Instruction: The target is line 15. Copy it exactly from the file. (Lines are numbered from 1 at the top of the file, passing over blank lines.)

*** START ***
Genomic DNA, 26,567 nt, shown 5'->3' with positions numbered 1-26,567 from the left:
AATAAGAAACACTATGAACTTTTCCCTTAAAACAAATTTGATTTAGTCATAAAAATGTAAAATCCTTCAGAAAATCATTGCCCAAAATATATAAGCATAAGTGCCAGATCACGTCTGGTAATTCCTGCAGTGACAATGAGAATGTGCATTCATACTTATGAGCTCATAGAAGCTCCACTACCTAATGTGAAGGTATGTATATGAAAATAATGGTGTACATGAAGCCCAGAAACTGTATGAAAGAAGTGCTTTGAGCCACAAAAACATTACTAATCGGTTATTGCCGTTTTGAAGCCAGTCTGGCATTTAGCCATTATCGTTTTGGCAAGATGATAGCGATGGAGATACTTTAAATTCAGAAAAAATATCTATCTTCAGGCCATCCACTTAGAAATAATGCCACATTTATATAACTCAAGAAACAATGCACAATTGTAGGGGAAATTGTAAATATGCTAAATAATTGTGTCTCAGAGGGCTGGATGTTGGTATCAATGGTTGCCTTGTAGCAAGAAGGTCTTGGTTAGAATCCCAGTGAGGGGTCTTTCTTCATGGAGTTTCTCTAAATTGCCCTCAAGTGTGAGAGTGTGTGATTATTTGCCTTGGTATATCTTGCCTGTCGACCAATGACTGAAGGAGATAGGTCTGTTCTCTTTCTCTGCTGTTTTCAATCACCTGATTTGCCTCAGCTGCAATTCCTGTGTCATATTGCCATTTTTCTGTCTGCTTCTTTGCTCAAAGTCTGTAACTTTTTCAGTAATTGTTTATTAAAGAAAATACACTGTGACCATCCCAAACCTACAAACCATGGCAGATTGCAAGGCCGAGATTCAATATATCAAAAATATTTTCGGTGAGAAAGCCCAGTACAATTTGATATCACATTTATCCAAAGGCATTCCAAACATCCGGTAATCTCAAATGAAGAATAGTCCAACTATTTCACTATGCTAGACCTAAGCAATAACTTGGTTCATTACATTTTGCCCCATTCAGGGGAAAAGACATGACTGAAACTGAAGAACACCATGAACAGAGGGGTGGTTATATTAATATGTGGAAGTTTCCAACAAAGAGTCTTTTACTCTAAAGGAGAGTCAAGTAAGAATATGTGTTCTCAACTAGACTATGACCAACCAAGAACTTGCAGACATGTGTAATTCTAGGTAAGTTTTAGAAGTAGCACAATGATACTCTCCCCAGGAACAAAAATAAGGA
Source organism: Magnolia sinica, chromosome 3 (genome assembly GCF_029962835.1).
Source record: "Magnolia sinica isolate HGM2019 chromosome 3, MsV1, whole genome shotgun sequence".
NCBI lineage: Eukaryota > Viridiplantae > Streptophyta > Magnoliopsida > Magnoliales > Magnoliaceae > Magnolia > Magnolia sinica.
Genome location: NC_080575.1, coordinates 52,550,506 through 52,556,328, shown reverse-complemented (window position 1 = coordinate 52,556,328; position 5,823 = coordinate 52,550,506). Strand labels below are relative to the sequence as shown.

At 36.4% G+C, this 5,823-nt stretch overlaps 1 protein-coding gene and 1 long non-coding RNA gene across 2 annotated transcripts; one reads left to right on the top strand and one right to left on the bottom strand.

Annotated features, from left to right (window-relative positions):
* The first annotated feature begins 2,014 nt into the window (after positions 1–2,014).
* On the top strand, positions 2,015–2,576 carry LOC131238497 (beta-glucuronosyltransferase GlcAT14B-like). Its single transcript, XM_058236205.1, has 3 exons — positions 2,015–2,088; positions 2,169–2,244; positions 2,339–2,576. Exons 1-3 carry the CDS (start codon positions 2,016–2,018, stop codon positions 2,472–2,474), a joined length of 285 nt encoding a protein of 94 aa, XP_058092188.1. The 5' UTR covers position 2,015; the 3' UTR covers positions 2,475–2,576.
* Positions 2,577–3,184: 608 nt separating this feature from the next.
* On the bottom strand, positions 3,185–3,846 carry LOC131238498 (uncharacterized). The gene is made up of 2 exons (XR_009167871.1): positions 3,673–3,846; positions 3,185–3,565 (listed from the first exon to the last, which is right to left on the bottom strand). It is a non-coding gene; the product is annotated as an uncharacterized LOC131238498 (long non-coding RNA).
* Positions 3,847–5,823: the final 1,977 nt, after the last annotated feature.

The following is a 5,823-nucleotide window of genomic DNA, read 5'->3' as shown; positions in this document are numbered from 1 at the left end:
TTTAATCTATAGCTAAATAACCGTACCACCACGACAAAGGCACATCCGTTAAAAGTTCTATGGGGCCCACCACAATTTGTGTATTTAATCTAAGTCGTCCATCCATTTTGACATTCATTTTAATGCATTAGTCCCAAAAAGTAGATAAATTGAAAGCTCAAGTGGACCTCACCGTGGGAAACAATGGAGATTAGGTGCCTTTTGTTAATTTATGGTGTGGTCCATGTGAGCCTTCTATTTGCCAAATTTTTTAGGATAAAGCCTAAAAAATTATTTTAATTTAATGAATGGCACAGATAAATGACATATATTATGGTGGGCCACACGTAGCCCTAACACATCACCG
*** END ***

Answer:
TTTAATCTATAGCTAAATAACCGTACCACCACGACAAAGGCACATCCGTTAAAAGTTCTATGGGGCCCACCACAATTTGTGTATTTAATCTAAGTCGTCCATCCATTTTGACATTCATTTTAATGCATTAGTCCCAAAAAGTAGATAAATTGAAAGCTCAAGTGGACCTCACCGTGGGAAACAATGGAGATTAGGTGCCTTTTGTTAATTTATGGTGTGGTCCATGTGAGCCTTCTATTTGCCAAATTTTTTAGGATAAAGCCTAAAAAATTATTTTAATTTAATGAATGGCACAGATAAATGACATATATTATGGTGGGCCACACGTAGCCCTAACACATCACCG